What makes for a good visualization? There are a number of components that are necessary for a visualization to be valuable. Just having a line (series item) represent some segment of data (y-axis) over time (x-axis) isn’t enough.

For a data visualization to be relevant you need two main things, context and reference. The more efficient you can make the interface to provide those things, the more usable and appealing the visualization is.

Context

In order to understand what the data represents, you have to provide your users a focus and then surround it with the appropriate amount of context. Usually referred to as “focus plus context”, the basic idea with focus–plus–context–visualizations is to enable viewers to see the object of primary interest presented in full detail while at the same time getting a overview–impression of all the surrounding information — or context — available (http://www.infovis-wiki.net/index.php/Focus-plus-Context).

The basic idea with focus–plus–context–visualizations is to enable viewers to see the object of primary interest presented in full detail while at the same time getting a overview–impression of all the surrounding information — or context — available.

If you slap a line or pie chart down in front of a user, with no context, it may have little to no value for them. For example, say I give a user a line chart of the number of users mentioning them on Twitter. What is the value of that data with no context? To provide context for that content, here is a short list of things we can do, including but not limited to:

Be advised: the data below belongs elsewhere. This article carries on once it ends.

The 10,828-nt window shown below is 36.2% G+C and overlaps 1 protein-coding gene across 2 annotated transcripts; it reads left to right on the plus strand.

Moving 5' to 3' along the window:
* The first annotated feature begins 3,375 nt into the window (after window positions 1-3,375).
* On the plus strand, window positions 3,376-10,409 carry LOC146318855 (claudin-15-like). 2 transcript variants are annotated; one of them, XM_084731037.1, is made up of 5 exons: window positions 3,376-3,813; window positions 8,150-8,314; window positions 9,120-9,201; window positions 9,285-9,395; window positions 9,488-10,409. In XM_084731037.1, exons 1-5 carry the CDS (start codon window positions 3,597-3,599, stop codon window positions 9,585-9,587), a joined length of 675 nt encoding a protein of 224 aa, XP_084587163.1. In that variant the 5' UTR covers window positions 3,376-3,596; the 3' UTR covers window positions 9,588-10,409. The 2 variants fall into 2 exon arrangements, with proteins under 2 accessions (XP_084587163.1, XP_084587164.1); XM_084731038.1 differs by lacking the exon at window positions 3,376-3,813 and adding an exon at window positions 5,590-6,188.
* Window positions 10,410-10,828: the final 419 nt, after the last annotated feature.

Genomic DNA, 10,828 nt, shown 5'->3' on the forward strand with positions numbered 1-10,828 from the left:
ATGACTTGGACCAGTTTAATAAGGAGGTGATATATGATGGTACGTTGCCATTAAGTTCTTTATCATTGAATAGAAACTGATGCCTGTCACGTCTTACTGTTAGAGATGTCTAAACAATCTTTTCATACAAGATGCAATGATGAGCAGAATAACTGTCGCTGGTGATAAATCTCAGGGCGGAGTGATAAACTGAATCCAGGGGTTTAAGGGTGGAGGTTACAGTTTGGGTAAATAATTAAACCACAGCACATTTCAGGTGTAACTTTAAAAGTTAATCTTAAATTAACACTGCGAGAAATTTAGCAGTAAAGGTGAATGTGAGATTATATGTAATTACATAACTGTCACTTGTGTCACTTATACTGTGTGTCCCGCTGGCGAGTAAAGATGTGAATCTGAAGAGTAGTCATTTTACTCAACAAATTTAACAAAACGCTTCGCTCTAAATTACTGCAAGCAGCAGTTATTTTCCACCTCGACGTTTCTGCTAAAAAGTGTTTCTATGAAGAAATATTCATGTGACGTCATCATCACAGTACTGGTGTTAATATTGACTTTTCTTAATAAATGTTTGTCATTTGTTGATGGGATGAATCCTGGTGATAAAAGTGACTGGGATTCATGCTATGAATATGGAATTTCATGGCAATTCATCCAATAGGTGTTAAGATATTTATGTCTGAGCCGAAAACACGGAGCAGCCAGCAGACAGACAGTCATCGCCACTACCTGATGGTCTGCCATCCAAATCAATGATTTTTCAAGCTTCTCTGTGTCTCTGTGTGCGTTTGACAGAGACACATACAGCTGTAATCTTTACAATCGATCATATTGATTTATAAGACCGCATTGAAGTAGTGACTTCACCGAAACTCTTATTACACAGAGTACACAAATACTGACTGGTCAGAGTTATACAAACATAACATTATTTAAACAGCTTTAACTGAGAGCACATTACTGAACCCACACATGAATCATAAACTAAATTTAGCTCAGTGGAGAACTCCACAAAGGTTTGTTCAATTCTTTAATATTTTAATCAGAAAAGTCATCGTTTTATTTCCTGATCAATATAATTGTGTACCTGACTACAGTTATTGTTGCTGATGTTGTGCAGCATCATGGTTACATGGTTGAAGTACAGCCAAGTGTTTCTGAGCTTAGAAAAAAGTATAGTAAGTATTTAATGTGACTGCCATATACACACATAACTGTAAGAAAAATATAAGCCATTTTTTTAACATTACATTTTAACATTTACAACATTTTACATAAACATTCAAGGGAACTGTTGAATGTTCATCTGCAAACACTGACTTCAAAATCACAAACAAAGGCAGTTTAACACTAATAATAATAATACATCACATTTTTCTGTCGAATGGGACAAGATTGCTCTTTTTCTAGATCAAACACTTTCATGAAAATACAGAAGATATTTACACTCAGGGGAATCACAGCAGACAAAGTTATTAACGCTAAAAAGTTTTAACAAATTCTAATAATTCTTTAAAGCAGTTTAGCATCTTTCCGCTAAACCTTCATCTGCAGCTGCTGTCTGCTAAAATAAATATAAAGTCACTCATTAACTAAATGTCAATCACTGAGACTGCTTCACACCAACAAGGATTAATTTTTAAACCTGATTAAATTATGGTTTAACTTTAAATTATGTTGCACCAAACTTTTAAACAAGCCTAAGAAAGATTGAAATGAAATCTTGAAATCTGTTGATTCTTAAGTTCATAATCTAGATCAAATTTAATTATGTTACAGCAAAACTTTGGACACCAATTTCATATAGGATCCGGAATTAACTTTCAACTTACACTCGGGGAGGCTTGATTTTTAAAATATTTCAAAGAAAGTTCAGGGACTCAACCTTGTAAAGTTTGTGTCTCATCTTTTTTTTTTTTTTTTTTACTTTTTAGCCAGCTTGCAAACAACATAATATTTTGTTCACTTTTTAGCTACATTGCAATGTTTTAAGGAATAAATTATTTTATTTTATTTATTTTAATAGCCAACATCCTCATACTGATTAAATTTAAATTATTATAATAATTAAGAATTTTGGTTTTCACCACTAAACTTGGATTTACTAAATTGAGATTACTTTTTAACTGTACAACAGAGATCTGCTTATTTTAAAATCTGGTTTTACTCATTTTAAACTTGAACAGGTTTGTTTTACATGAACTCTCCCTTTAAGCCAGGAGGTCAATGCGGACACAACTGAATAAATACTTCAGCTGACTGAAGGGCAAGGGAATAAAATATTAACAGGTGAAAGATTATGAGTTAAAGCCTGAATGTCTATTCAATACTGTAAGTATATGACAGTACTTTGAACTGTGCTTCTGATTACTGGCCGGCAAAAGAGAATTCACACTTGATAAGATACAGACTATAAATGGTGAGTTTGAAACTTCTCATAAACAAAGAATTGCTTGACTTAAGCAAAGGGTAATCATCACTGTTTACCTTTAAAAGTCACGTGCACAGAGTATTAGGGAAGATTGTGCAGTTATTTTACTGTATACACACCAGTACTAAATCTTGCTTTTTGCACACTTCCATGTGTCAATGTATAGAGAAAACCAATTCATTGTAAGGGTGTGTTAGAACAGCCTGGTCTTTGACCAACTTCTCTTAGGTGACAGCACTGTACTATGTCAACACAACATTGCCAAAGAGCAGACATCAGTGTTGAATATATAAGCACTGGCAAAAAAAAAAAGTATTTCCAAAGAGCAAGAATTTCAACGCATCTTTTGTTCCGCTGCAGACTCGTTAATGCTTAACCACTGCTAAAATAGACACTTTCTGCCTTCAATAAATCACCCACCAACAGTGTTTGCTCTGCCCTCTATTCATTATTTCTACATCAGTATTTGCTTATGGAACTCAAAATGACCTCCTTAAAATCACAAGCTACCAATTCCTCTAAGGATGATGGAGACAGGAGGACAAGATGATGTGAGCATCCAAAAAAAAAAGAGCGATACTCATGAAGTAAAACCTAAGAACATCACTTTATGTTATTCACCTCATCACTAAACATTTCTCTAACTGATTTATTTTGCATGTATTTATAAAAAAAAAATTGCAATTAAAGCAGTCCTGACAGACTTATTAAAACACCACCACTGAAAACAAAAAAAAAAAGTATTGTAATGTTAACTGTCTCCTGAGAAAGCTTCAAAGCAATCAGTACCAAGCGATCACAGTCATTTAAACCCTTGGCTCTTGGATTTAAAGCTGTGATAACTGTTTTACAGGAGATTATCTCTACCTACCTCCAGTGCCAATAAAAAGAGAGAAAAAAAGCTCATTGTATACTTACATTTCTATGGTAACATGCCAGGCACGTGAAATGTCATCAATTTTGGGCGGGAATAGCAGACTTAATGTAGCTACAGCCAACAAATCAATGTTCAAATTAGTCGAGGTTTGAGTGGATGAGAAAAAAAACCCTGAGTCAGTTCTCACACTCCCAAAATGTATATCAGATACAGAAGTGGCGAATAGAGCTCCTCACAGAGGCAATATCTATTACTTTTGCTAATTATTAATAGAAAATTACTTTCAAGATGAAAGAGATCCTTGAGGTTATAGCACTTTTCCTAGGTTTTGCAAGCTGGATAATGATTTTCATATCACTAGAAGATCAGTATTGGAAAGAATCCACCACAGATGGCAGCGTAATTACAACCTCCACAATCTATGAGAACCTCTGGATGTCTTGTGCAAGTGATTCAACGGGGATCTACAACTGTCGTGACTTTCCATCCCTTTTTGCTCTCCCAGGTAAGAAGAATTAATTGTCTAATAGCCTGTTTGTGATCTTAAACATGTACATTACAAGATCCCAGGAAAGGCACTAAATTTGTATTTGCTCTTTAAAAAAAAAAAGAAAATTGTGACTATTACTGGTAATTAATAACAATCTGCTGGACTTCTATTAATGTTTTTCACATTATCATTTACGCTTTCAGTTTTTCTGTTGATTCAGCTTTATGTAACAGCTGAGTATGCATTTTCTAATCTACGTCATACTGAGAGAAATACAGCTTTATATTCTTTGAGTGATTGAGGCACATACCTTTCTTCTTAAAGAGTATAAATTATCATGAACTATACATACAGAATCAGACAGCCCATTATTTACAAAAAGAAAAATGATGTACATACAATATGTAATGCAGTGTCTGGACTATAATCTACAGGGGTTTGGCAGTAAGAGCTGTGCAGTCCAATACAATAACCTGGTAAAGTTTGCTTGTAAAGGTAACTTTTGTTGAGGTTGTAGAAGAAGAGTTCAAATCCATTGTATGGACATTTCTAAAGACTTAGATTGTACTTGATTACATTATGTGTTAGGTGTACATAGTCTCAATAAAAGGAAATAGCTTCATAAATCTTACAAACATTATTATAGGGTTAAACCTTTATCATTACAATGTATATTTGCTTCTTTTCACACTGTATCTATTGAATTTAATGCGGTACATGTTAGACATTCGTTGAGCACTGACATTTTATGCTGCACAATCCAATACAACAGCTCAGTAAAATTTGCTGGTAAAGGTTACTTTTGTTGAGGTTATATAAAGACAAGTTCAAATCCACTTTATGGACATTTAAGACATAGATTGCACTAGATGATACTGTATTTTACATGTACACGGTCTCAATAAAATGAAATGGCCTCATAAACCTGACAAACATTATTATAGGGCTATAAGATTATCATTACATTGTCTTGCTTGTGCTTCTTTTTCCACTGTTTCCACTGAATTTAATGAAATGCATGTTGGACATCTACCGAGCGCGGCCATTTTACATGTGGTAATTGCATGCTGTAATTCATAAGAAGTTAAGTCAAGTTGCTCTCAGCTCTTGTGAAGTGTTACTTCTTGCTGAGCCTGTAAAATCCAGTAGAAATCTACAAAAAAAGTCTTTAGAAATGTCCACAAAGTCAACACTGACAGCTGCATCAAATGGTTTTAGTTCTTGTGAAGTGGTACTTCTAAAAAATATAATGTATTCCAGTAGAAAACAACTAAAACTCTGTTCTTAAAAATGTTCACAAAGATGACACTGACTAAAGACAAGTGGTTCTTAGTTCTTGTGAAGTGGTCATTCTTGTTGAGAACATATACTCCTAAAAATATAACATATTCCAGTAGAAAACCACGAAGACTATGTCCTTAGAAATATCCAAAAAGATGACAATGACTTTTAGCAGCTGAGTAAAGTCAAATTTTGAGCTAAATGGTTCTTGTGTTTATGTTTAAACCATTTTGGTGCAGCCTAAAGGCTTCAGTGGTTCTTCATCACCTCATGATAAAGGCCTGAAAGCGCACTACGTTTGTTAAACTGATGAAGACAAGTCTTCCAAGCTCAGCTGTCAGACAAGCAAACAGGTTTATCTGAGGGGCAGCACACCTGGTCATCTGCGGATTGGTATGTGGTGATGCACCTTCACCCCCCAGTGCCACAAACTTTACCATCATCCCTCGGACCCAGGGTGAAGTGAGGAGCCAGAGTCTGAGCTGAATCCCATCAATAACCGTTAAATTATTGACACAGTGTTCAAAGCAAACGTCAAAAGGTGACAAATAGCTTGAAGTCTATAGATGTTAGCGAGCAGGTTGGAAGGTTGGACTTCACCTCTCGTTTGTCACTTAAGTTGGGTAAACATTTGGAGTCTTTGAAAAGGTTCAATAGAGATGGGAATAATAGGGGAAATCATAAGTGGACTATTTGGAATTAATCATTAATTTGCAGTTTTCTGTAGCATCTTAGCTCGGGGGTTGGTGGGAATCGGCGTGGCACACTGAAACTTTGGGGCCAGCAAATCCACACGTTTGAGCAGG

• Legends
  • Information cards
  • Titles
  • Axis line descriptions
  • Time Frame

Reference

Most important is reference. Reference is the relationship between two objects in which one object describes a connection, or link to another object. The first object in this relation is said to refer to the second object. I consider this essential to context as well. Let us go through a few of the more important reference items.

Reference is the relationship between two objects in which one object describes a connection, or link to another object.

Temporal Reference

A temporal reference is relating an object or series of objects to their respective points in time. This is generally shown by overlaying the historical time series on top of the existing focal data (1) or showing the same type of visualization, with historical differences, next to the focal visualization (2).

(1)
Comparison 1

(2)
Comparison 2

Key Performance Indicator (KPI)

A common reference that is used in visualizations is the Key Performance Indicator, or KPI. KPIs evaluate the success of an organization or of a particular activity in which it engages.

KPIs evaluate the success of an organization or of a particular activity in which it engages.

Any successful business intelligence tools that deliver insights and inform business strategy use KPI layers to serve as benchmarks of success. They also serve as goals in the tools. Having a goal is powerful, it gives users the ability to see progress during the process instead of having to reason that out for themselves.

KPI

Trendlines and Plot Ranges

As a user of a business intelligence tool, you can use trendlines to show progress over time for key metrics. This will give you insight to predicting behaviors in large data sets.

Plot ranges show high and low threshold values on visualizations that serve to frame optimal data results. You can use those to then activate action plans on values above and below the predetermine values.

Kendo Plot Bands

Kendo Plot Bands http://demos.telerik.com/kendo-ui/bar-charts/plotbands

These are some of the more important pieces to a successful visualization strategy. A good user experience designer will employ these and other unique strategies to deliver visualizations that educate, inform and create useful insights that make business intelligence tools more valuable in the market place.